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American Quartet Tickets

American Quartet Tickets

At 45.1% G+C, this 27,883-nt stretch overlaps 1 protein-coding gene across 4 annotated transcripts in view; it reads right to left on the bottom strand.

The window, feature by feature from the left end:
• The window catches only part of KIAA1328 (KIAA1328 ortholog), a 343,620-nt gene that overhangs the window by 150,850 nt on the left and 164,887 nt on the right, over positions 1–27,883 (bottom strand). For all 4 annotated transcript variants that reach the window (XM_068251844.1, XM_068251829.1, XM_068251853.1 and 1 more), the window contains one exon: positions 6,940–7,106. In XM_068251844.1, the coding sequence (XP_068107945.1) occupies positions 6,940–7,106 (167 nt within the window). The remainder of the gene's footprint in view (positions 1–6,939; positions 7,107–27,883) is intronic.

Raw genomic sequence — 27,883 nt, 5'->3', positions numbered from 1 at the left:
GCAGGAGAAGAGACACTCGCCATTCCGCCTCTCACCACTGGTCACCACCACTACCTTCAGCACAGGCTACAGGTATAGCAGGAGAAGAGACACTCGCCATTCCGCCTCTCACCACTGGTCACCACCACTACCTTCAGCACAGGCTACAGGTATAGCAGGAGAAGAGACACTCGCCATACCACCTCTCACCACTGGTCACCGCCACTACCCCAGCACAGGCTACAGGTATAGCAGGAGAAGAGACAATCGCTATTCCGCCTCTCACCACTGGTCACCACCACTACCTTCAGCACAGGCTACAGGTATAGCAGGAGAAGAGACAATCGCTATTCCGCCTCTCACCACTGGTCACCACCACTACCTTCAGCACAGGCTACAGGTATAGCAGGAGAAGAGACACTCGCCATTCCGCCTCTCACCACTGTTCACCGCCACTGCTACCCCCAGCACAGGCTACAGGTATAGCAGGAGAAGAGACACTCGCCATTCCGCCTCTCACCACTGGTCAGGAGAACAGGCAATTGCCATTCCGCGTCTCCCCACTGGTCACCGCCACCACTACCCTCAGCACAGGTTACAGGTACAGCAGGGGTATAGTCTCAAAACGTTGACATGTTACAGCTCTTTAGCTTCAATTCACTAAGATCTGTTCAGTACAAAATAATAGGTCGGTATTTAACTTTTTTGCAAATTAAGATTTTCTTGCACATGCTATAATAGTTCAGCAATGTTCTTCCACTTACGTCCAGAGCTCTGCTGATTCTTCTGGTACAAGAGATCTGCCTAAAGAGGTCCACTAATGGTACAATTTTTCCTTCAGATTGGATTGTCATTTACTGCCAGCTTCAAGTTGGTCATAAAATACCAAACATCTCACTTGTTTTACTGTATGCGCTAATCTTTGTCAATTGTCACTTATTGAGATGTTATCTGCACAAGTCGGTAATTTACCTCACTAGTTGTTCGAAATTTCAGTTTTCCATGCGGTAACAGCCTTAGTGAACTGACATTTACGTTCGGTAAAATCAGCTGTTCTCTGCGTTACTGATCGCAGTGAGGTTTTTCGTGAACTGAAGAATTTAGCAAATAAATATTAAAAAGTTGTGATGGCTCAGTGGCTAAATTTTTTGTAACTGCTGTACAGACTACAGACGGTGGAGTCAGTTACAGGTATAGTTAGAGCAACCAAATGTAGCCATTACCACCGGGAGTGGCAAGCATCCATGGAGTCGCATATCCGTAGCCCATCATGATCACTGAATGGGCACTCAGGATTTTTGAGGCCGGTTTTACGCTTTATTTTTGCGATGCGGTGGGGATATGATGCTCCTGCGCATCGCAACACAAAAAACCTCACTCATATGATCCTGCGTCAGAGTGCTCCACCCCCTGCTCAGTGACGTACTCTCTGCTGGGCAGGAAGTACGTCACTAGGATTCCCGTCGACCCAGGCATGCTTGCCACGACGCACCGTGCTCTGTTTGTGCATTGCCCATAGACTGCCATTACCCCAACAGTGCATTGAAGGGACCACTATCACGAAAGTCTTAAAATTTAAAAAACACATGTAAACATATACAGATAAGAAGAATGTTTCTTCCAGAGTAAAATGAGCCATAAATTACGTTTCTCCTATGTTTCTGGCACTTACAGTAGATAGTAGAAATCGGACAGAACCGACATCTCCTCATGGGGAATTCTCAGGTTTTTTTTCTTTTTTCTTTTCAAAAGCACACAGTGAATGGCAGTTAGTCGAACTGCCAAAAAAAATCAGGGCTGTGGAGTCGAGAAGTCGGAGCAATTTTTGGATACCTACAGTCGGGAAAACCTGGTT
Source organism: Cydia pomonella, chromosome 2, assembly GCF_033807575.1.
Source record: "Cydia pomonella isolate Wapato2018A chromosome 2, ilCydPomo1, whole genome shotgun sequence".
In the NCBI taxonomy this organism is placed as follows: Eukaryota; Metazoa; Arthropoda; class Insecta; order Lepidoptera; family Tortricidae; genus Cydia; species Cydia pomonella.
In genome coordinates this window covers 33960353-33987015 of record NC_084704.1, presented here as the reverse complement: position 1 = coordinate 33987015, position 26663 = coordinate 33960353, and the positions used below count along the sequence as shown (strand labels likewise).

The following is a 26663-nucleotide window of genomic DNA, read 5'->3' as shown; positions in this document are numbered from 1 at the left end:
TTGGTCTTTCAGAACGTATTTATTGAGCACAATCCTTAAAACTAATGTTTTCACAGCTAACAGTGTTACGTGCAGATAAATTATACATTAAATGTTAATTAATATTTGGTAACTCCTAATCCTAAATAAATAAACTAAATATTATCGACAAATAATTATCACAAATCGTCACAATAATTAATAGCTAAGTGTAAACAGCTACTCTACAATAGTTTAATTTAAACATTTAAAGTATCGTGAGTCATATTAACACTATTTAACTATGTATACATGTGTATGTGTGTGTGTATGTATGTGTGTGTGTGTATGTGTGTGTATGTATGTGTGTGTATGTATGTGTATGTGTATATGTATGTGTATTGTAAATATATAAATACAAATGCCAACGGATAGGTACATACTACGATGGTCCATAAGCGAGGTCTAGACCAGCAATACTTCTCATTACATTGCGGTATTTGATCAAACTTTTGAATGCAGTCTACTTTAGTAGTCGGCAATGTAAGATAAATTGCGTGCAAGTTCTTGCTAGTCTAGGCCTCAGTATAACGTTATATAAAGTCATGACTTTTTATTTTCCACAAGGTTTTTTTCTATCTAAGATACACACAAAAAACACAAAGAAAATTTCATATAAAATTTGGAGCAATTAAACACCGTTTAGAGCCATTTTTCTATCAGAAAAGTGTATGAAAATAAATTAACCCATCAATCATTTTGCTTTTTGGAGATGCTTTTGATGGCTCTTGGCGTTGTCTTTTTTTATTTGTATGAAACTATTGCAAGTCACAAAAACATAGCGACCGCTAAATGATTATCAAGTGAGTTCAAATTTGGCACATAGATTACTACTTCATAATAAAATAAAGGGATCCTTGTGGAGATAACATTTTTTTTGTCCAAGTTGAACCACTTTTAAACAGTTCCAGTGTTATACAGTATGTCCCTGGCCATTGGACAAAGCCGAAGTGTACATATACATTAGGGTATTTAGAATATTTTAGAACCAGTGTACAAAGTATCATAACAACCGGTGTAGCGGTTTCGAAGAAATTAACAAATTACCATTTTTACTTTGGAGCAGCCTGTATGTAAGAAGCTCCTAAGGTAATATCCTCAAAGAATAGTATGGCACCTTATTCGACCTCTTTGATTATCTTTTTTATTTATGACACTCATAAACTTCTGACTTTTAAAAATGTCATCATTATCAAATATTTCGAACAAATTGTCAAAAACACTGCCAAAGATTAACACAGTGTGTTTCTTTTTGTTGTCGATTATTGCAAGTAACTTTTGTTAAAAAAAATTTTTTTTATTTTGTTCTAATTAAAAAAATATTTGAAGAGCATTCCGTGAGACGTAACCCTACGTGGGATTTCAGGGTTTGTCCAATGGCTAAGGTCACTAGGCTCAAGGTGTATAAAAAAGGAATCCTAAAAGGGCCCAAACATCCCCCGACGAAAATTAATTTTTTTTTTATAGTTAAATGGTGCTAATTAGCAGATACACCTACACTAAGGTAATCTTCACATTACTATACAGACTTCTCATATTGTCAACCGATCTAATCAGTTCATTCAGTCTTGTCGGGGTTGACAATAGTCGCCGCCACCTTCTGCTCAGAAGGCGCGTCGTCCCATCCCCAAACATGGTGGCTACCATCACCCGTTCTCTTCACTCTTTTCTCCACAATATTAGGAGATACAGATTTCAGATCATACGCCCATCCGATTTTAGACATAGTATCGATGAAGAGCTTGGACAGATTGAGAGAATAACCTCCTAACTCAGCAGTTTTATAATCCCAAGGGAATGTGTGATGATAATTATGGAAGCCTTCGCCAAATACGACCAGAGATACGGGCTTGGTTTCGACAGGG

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Long before the rise of the Mills Brothers and the Ink Spots in the 1930s, the American Quartet (also known as the Premier Quartet) reigned supreme as one of the definitive male vocal groups in traditional pop. The foursome (which should not be confused with a 21st century gospel group that has the same name) was not the only vocal group that was active during traditional pop's acoustical era, which ended with the introduction of electrical recording technology in the mid-1920s and the rise of the crooners. But they were certainly among the most popular, along with the Peerless Quartet, the Haydn Quartet, the Lyric Quartet and the Columbia Stellar Quartet. Depending on his/her point of view, one could pinpoint the start of the American Quartet as either 1899 or 1909. In 1899, John Bieling, William F. Hooley, Jere Mahoney and S. H. Dudley first recorded for Edison Records as the Edison Male Quartet and started recording for other labels as the American Quartet. But the most famous version of the American Quartet came about in 1909, when Bieling and Hooley joined forces with Steve Porter and the popular Philadelphia native Billy Murray (b. May 25, 1877, d. August 17, 1954). By 1909, Murray was well established in his solo career (he had made his first solo recordings in 1897), and his distinctive voice made the new edition of the American Quartet very marketable. The Murray-era version of the American Quartet (which recorded for Edison as the Premier Quartet and for Victor as the American Quartet) enjoyed quite a few hits in the 1910s, including "Chinatown, My Chinatown," "Oh, You Beautiful Doll," "Casey Jones" (not to be confused with the Grateful Dead song), "On the 5:15," "Moonlight Bay" and "Rebecca of Sunnybrook Farm." Bieling, it should be noted, remained with the group until 1913, when he was replaced by Robert D. Armour (who was replaced by John Young in 1915). And when Hooley died in 1918, he was replaced by Donald Chalmers . $The American Quartet remained active in the early 1920s, but in 1925, the American Quartet broke up and ended its 26-year run (or 16-year run if you consider the pre-1909 American Quartet a separate group). Murray continued to record and perform as a solo artist after the American Quartet's breakup, but with the rise of crooners like Bing Crosby, Gene Austin, Art Gillham, Russ Columbo and "Whispering" Jack Smith, his popularity as a solo artist faded. Murray, who was used to consistently belting and projecting (or as he called it, "hammering") because of the limitations of acoustical recording, tried to soften his voice in order to adapt to electrical recording technology. But even so, his singing sounded very dated to younger listeners in the 1930s, and Murray made his final recordings in 1943; Murray was retired from music during the last eleven years of his life. Murray's solo hits can be heard on Archeophone's excellent collection The Billy Murray Anthology: The Denver Nightingale. Read more on User-contributed text is available under the Creative Commons By-SA License; additional terms may apply.